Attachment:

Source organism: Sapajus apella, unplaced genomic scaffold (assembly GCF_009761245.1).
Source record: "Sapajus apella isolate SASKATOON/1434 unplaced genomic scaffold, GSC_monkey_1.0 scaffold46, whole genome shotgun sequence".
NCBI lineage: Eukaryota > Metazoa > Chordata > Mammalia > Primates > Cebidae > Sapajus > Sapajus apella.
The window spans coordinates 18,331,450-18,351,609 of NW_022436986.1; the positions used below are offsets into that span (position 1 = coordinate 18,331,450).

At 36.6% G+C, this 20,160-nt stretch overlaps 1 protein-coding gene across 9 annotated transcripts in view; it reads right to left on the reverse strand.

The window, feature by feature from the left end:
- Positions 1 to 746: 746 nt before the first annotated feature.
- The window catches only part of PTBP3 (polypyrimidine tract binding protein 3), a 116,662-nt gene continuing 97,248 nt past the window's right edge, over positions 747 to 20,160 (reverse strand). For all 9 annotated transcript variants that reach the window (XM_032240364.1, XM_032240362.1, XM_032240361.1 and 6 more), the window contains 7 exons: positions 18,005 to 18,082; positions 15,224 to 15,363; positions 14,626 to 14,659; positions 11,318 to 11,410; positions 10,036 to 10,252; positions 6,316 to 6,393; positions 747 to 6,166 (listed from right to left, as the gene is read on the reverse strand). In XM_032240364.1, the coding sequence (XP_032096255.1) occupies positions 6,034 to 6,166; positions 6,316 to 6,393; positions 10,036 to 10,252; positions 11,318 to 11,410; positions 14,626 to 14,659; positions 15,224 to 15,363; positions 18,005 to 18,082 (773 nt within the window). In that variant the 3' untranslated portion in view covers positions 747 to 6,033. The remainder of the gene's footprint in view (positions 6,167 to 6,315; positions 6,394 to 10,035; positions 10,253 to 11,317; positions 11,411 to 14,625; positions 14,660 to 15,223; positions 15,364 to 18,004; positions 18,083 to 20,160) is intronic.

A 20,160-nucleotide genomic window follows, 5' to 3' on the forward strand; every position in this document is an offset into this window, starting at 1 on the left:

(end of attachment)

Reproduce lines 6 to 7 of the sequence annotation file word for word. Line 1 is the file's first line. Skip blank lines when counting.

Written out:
The window, feature by feature from the left end:
- Positions 1 to 746: 746 nt before the first annotated feature.